MICHAEL BRISSENDEN Indonesia's Foreign Minister is insisting the planned execution of Andrew Chan and Myuran Sukumaran will go ahead. Yesterday, authorities announced the execution had been delayed, partly because the island prison they were to be sent to had run out of death row isolation cells. The government said it also wanted to give the two men more time with their families. It's unclear at this stage how long the delay will be but it is clear the planned execution is testing the often fractious diplomatic relationship with Indonesia yet again. I spoke to the Foreign Minister, Julie Bishop, a short time ago.

Julie Bishop, has the decision yesterday to delay the execution given you any glimmer of hope?

JULIE BISHOP Any delay in plans by the Indonesian authorities to execute Mr Chan and Mr Sukumaran will be a relief to the men and their families and I certainly welcome the decision to delay it. It gives us an opportunity to continue to engage on the best way forward with the Indonesian authorities, so we will continue our representations at the highest level and across the Indonesian Government.

MICHAEL BRISSENDEN So that suggests the Government hasn't exhausted all avenues that you might have?

JULIE BISHOP We will continue to press the case for a stay of execution for Mr Sukumaran and Chan for as long as we have to. There is also a legal challenge underway. On the 24th of February the lawyers for Mr Sukumaran and Mr Chan have an appeal to the decision to reject the clemency bid and I urge the Indonesian government not to take any steps towards the execution while legal avenues remain open.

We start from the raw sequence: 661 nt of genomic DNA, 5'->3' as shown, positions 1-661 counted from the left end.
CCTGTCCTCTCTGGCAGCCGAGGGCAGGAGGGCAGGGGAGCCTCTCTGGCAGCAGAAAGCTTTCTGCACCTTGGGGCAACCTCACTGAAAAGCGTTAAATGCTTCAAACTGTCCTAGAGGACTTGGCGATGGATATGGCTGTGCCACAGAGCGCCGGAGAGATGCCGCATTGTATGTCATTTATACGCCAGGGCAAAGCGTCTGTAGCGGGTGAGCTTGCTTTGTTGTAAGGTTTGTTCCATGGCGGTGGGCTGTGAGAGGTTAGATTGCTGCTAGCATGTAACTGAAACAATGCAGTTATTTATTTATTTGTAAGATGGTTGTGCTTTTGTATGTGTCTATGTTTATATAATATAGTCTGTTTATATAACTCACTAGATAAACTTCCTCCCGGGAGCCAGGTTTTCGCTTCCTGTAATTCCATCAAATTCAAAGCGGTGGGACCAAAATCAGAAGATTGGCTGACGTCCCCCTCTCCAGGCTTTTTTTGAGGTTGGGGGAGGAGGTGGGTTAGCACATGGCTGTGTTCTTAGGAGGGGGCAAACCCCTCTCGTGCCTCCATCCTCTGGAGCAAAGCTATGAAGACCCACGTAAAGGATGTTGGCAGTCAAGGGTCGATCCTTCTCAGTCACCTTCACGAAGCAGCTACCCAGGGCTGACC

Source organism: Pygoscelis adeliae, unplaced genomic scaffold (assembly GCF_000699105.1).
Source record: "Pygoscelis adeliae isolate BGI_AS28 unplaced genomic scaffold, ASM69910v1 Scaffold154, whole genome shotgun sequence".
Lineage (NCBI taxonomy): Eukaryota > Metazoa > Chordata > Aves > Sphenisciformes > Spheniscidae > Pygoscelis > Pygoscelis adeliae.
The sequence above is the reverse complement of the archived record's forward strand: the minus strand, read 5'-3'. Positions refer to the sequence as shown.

MICHAEL BRISSENDEN And are those legal avenues the same as the ones that I understand the two men from France and the Philippines who are also on death row will be allowed to have?

JULIE BISHOP I'm not sure whether they are precisely the same procedures, but it is a challenge to the decision to reject the clemency bid. The grounds would be a matter for the lawyers to determine so I don't know whether they are precisely the same grounds as other nationals are using, but most certainly there is a legal avenue still open to them and on that basis we believe that no steps should be taken towards the execution while those legal avenues are there.

MICHAEL BRISSENDEN Ok. Have you spoken to the Indonesian Foreign Minister since the delay was announced?

JULIE BISHOP No, I haven't - she gave a press conference overnight and I've not had the opportunity to speak to her this morning. They are, as you'll appreciate, a number of hours behind us, but we will continue to make representations and I have been in constant communication with her and I expect to continue to talk to her while we seek a stay of execution and seek to have the clemency bids reconsidered.

MICHAEL BRISSENDEN How much stress is this putting on the relationship with Indonesia?